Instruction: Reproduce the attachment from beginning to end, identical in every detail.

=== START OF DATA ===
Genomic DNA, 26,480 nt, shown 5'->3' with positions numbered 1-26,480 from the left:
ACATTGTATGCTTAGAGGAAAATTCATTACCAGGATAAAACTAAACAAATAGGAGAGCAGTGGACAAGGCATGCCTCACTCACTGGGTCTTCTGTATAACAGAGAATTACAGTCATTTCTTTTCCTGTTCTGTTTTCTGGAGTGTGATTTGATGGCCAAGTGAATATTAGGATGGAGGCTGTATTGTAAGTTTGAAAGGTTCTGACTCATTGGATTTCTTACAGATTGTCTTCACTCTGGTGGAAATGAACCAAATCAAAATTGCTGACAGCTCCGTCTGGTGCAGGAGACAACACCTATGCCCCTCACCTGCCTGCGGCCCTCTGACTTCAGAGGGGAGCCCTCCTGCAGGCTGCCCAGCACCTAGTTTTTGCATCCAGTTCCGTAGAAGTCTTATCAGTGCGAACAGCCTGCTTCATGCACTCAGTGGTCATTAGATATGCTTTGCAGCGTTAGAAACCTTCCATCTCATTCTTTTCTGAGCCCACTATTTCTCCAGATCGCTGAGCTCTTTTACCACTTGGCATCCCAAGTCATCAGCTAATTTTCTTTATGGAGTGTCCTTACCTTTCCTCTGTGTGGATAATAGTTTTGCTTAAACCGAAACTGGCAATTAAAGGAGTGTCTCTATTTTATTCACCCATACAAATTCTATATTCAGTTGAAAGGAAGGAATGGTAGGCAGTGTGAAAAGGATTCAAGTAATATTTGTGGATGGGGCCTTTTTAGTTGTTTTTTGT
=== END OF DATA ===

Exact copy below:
Genomic DNA, 26,480 nt, shown 5'->3' with positions numbered 1-26,480 from the left:
ACATTGTATGCTTAGAGGAAAATTCATTACCAGGATAAAACTAAACAAATAGGAGAGCAGTGGACAAGGCATGCCTCACTCACTGGGTCTTCTGTATAACAGAGAATTACAGTCATTTCTTTTCCTGTTCTGTTTTCTGGAGTGTGATTTGATGGCCAAGTGAATATTAGGATGGAGGCTGTATTGTAAGTTTGAAAGGTTCTGACTCATTGGATTTCTTACAGATTGTCTTCACTCTGGTGGAAATGAACCAAATCAAAATTGCTGACAGCTCCGTCTGGTGCAGGAGACAACACCTATGCCCCTCACCTGCCTGCGGCCCTCTGACTTCAGAGGGGAGCCCTCCTGCAGGCTGCCCAGCACCTAGTTTTTGCATCCAGTTCCGTAGAAGTCTTATCAGTGCGAACAGCCTGCTTCATGCACTCAGTGGTCATTAGATATGCTTTGCAGCGTTAGAAACCTTCCATCTCATTCTTTTCTGAGCCCACTATTTCTCCAGATCGCTGAGCTCTTTTACCACTTGGCATCCCAAGTCATCAGCTAATTTTCTTTATGGAGTGTCCTTACCTTTCCTCTGTGTGGATAATAGTTTTGCTTAAACCGAAACTGGCAATTAAAGGAGTGTCTCTATTTTATTCACCCATACAAATTCTATATTCAGTTGAAAGGAAGGAATGGTAGGCAGTGTGAAAAGGATTCAAGTAATATTTGTGGATGGGGCCTTTTTAGTTGTTTTTTGT